Taylor v. State and Univ.Annotate this Case
311 P.2d 733 (1957)
Raymond E. TAYLOR, Appellant, v. The STATE of Nevada and The University of Nevada, Respondents.
Supreme Court of Nevada
May 27, 1957
*734 Stewart & Horton, of Reno, for Appellant.
Harvey Dickerson, Attt. Gen., Carson City; Vargas, Dillon & Bartlett and Alex A. Garroway, Reno, for respondents.
This is an action for personal injuries resulting from negligence. The appeal is taken by the plaintiff below from judgment of the trial court dismissing his action against the State of Nevada and the University of Nevada for failure of the complaint to state a claim upon which relief might be granted. The basis of the court's action was the failure of the complaint to plead a waiver of sovereign immunity from suit.
The complaint alleged "That the defendants, the State of Nevada and University of Nevada, have waived their immunity from suit for the cause herein set forth." The trial court held this allegation insufficient, relying upon the general rule that waiver is a conclusion of law and that the facts from which the conclusion flows must be pleaded. See 120 A.L.R. 124. Appellant contends that this rule should not apply under NRCP Rule 8 which provides that no technical forms of pleading are required but only "a short and plain statement of the claim."
It is true that the pleading of conclusions, either of fact or of law, is sufficient under NRCP, provided the allegation is sufficiently definite to give "fair notice of the nature and basis or grounds of the claim and a general indication of the type of litigation involved." 1 Barron & Holtzoff Fed.Pra.&Proc. 432, sec. 255. Even under the simplified form of pleading provided by the rules this allegation of waiver is insufficient. It wholly fails to give notice of the nature of the claimed waiver or of the issues which may be involved in its litigation. Without knowledge of the basis for the plaintiff's conclusion defendants are wholly unable to admit or deny it intelligently or conscientiously. We conclude that it was not error to hold the complaint deficient.
Appellant contends that the trial court improperly dismissed the action without granting leave to amend. It appears that the factual basis for the plaintiff's conclusion of waiver was made known to the trial court and was regarded by it as insufficient in law to constitute waiver. That basis was as follows: that defendants had obtained insurance against loss due to injuries suffered in the manner complained of; that such insurance was purchased from funds appropriated by the Nevada state legislature in response to a request for such funds made by defendants and was in force at the time the injuries were suffered. The question thus is posed whether the purchase of indemnifying insurance by a state agency with funds provided by the state legislature can be held to constitute a waiver of governmental immunity at least to the extent of the insurance coverage. In our view it cannot.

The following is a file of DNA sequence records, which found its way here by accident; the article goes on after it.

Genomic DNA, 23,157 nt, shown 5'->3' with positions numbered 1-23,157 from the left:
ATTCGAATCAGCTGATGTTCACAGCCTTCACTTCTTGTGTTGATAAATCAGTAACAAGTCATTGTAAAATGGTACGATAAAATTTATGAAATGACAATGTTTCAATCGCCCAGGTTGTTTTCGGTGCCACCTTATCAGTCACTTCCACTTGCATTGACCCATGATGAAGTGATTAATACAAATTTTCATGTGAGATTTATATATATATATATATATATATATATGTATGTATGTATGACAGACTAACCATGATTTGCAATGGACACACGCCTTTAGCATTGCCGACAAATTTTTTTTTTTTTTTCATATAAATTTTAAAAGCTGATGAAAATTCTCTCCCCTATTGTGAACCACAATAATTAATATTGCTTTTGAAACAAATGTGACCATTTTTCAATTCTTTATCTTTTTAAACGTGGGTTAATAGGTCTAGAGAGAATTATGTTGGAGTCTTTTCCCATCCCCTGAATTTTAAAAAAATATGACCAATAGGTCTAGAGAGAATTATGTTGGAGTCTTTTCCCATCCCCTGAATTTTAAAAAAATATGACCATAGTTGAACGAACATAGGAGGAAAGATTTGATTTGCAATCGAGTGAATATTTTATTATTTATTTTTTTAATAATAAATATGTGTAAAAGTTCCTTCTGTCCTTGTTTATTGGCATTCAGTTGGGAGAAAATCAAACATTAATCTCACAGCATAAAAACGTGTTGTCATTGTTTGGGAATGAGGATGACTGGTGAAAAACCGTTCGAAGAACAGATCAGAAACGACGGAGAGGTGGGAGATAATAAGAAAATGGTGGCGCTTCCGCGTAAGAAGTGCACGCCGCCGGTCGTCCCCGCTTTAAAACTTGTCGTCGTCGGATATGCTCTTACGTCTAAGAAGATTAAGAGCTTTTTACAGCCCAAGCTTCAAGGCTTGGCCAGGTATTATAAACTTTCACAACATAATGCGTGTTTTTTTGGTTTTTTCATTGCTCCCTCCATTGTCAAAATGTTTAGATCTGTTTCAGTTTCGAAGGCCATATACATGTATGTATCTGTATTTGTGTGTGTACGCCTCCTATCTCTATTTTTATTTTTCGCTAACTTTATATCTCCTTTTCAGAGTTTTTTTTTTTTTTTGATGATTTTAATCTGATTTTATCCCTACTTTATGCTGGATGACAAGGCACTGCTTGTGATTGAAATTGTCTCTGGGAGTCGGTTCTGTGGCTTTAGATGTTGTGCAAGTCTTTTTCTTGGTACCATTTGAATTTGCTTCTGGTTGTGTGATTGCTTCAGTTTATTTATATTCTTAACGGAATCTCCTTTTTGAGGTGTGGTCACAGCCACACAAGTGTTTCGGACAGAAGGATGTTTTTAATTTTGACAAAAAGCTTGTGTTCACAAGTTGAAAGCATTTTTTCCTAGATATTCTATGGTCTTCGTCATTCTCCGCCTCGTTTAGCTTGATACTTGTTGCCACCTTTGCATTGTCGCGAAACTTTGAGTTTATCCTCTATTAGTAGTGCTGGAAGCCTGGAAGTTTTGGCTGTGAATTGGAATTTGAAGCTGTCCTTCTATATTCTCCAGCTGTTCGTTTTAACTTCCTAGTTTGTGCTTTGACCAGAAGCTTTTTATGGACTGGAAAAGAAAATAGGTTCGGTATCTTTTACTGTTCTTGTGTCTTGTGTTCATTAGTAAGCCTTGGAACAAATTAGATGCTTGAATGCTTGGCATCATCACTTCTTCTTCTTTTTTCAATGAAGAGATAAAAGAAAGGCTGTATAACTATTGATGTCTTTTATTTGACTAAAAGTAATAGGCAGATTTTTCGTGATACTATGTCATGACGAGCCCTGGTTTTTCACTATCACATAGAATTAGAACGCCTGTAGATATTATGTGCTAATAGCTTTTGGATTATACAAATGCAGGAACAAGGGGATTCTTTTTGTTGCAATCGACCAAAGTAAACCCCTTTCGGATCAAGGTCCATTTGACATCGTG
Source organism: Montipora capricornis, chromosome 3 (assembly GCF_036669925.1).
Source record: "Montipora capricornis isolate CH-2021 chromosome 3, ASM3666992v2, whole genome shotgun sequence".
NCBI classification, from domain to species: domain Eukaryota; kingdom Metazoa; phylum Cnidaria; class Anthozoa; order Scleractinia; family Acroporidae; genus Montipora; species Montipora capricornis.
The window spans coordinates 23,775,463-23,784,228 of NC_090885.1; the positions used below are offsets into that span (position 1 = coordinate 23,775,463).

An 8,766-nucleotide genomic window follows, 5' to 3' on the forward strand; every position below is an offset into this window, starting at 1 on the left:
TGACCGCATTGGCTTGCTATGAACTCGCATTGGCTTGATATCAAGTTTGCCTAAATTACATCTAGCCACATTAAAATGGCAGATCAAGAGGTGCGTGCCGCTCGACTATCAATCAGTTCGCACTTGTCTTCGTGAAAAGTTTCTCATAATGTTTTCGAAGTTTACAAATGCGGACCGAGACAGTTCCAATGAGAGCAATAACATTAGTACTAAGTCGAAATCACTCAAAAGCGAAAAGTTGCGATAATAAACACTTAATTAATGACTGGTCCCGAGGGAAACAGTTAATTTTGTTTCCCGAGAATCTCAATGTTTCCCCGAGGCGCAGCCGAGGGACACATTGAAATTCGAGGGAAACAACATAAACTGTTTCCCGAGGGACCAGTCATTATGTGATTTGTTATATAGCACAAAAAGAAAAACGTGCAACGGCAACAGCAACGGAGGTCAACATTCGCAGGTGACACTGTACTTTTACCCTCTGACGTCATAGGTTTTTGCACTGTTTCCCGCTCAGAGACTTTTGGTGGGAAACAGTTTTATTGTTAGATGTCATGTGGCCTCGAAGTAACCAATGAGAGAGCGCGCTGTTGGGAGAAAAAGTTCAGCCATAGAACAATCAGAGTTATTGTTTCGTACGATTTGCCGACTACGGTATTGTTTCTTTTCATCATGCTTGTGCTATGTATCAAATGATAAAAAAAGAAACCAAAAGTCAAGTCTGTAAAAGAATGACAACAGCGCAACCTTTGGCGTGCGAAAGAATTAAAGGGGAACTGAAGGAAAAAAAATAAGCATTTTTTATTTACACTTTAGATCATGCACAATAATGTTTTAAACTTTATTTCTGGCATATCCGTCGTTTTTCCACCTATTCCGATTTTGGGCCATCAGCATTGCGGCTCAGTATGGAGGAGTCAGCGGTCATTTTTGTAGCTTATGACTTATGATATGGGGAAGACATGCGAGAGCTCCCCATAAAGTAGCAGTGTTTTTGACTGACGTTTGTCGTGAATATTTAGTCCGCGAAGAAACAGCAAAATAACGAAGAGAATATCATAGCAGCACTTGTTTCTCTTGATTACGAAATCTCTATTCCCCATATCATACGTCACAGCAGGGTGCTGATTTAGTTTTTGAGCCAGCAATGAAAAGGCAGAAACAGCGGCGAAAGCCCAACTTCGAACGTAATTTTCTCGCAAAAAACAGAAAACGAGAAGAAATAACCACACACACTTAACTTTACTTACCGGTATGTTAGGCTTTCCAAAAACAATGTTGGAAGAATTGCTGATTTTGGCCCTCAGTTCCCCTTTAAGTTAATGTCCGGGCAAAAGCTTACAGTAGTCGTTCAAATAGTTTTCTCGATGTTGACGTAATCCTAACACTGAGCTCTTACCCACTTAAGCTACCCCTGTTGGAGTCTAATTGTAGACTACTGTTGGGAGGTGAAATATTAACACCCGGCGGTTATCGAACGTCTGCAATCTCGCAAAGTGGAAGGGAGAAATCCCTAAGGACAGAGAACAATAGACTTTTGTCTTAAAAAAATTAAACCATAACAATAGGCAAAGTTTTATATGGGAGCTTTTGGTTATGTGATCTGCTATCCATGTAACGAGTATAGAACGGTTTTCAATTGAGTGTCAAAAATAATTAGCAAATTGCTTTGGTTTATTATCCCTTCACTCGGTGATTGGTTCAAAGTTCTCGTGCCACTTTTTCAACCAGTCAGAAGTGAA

Sovereign immunity from suit based upon the ancient concept that the king can do no wrong has been severely criticized by the courts as an outmoded and unjust rule. The criticism may well be warranted. See Gurley v. Brown, 65 Nev. 245, 250; 193 P.2d 693, 695. It is not within the power of the courts, however, to strip the sovereign of its armour. Gurley v. Brown, supra. Nor can it be said to lie within the power of individual officers or heads of governmental departments. It is the legislature alone which has the power to waive immunity or to authorize such waiver. If the waiver is not express the implication of waiver must flow with reasonable and persuasive clarity from legislative act. Cf. Hill v. Thomas, 70 Nev. 389, 270 P.2d 179. In Jones v. Scofield Bros., Inc. (State Roads Commission), D.C., 73 F. Supp. 395, 398, the court said "The effect of indemnifying insurance taken out by state agencies * * * *735 not otherwise liable in tort suits, has been discussed in some cases. The generally prevailing view seems to be that its mere existence is not sufficient to create liability in tort unless the legislative enactments creating the agency * * * considered as a whole, lead to the conclusion that it was the intention of the legislature to impose such liability on the agency * * *." We may note, as have other courts, that it is one thing for an agency to provide a measure of public protection through the insuring of its agents and employees against liability for tort. It is quite another thing to expose the sovereign itself to liability.
The mere appropriation of funds for a state agency cannot constitute legislative ratification of all that the agency may choose to purchase. Even when the appropriation is based upon a request in the form of a budget, approval could hardly be implied as to all specific items of the budget unless the request was granted without reduction. Even where so granted, unless the request for funds for the purchase of insurance showed an intent to insure against a liability from which the state is immune, no legislative authorization to waive immunity could reasonably be implied. We can take note of the fact that these conditions are not met in the normal course of budget and appropriation and in the absence of specification to the contrary the normal course must be assumed to have been followed. Legislative appropriation of funds in the normal course is not, then, sufficient in law to constitute an authorization of waiver of governmental immunity from suit.
Under the circumstances no abuse of discretion has been shown through failure of the trial court to grant leave to amend the complaint.
BADT, C.J., and EATHER, J., concur.